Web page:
In November, CNBC ran a think-piece with Morgan Stanley economist Stephen Roach. He said, â€œI think we are coming to a critical point in the global business cycle, where an unbalanced world needs to get rebalanced and I think the key mechanism of that rebalancing will be a slower rate of consumption by the US consumer.â€ According to Roach, American consumption is at 70 per cent of the US GDP, which is not supported by a healthy American income â€“ mad debt! In fact, the debt service ratios and negative saving rates are Depression Era-gloomy!
As a 24-year-old with zero-credit or credit worries, I should not care that America is consuming itself (visualize that part in Spaceballs when the obese pizza-alien-shylock, Pizza The Hutt, eats itself â€“ America, that is you!), but the calculated nagging of super consumerism happens to be the staple of everything I love. Hip hop is a tool, but not the forward-thinking and revolutionizing tool that I once thought it was.
In 1994, Commonâ€™s hip-hop-centric rhymes preached of a holier-than-thou rap game on â€œI Used To Love H.E.R.â€ But excuse me, Mr. Common Sense, whatâ€™s the deal with a generic Gap commercial using a tan-on-white color scheme with break-dancers and DJs floating over a gigantic gold peace symbol? Perhaps whitewashing the once-underground rapper de jour through a commercial is corporate Americaâ€™s way of saying, â€œYeah, we bought you, too,â€ but for a man who prides his career as a conscious rapper, this Gap faux pas shows Commonâ€™s true undercoating. And the commercial would not be problematic if 50 Cent were rapping about peace and love â€“ get it straight, Gap clothing has nothing to do with peace or love â€“ but a muscular black man with tattoos and gun-shot scars does not have the same appeal to suburban North America as a man dressed in a hooded zip-up and tie with a caramel complexion I shudder.
The people that call rap music â€œhip hopâ€ are the target market for Commonâ€™s Gap commercial. Perhaps if The Cosby Show were still running, this Gap commercial could find a permanent ad slot â€“ someplace between Popeyeâ€™s Fried Chicken and US Armed Forces commercials.
To make sure Iâ€™ve not flipped my lid, I found out what the average person thought of Commonâ€™s new gig via the comments found under YouTubeâ€™s clip of the Common Gap commercial.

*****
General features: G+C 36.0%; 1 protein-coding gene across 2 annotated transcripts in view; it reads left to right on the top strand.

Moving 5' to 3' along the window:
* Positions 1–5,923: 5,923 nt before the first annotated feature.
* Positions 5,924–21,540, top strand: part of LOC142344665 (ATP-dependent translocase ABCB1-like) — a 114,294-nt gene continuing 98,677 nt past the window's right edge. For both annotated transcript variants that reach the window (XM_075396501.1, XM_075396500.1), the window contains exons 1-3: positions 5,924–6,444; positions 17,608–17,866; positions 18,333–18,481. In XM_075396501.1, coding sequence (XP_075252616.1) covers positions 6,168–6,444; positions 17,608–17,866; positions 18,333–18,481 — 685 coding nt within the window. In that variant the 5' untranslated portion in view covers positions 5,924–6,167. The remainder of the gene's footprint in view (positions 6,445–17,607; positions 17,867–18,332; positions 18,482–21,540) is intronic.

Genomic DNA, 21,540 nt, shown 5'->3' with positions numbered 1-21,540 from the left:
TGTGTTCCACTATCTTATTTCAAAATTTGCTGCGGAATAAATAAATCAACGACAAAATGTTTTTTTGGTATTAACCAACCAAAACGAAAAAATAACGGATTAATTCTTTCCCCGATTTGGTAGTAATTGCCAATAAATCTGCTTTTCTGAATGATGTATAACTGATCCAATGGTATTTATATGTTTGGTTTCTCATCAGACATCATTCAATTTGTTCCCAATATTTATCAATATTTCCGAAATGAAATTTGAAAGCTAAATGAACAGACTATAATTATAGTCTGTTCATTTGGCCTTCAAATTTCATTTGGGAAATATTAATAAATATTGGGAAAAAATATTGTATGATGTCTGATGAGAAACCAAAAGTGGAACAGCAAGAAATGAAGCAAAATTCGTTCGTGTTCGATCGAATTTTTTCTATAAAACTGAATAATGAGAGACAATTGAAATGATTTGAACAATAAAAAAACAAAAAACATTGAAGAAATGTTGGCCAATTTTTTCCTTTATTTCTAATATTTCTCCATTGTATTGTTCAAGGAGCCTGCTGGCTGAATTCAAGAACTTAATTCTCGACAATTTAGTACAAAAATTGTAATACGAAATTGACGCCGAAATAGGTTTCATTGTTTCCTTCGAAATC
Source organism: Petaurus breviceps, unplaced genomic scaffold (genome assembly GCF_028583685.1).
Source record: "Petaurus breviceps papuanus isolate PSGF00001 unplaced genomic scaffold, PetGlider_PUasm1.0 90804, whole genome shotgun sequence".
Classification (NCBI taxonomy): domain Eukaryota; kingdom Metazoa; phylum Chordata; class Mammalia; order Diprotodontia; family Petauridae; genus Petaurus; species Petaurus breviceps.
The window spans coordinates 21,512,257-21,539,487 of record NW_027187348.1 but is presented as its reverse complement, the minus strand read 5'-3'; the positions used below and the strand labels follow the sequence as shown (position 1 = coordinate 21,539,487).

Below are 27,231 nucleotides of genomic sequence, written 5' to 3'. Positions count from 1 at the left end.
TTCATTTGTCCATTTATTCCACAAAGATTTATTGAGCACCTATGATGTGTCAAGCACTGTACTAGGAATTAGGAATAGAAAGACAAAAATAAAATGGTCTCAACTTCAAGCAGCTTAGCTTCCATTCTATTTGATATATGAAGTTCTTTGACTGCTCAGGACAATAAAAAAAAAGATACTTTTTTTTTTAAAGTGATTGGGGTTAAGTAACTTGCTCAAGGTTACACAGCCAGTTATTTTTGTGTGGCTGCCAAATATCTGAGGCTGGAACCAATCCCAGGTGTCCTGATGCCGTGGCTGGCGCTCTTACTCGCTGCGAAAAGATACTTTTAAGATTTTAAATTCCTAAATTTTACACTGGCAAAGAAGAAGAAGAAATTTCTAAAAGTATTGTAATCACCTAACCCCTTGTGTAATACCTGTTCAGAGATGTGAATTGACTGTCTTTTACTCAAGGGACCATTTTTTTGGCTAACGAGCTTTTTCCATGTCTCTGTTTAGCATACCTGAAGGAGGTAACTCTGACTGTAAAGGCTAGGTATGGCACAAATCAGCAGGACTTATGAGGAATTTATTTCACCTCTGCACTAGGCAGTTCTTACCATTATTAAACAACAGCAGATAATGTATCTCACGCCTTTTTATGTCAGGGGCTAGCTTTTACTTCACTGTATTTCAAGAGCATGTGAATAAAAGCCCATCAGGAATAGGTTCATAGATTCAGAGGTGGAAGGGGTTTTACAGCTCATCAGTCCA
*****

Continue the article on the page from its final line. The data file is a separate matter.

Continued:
â€œI like him, I like his music, I like this commercial. Gap has its sophisticated look and its high prices, whatever, so what if he’s rapped for them? I don’t care that he’s “sold out,” as long as his music is still brilliant. If he changed his music style for better records, then there’s a problem; but he put on a tie and all that other stuff and got on a commercial. Big fucking deal.â€
â€œWhat black people you know go shopping at the motha fuckin’ Gap?!!? He’s been against corporate America for years. I mean have any of you ever even listened to a Common album??â€
Although the YouTube comments I showed are two extremes, the feeling of shock and awe cannot escape me; who in their right mind believes Gap clothing is sophisticated and high-priced, and who in good taste, regardless of skin color, shops at Gap?
The problems with consumerism are the choices people make. The over-saturation of options can make people stupid. No, everyone does not have to shop at Alife or Commonwealth to be smart, but purchasing cookie-cutter clothing lines that are sold by a bullshit commercial â€“ a commercial produced to make a 45-year-old mother feel hip for buying their 20-something crumb-snatcher a Gap sweater â€“ is the anti-cool.
I am praying for a recession, because the choices made by the North American consumer are leaning heavy on â€œPeace, love and Gap.â€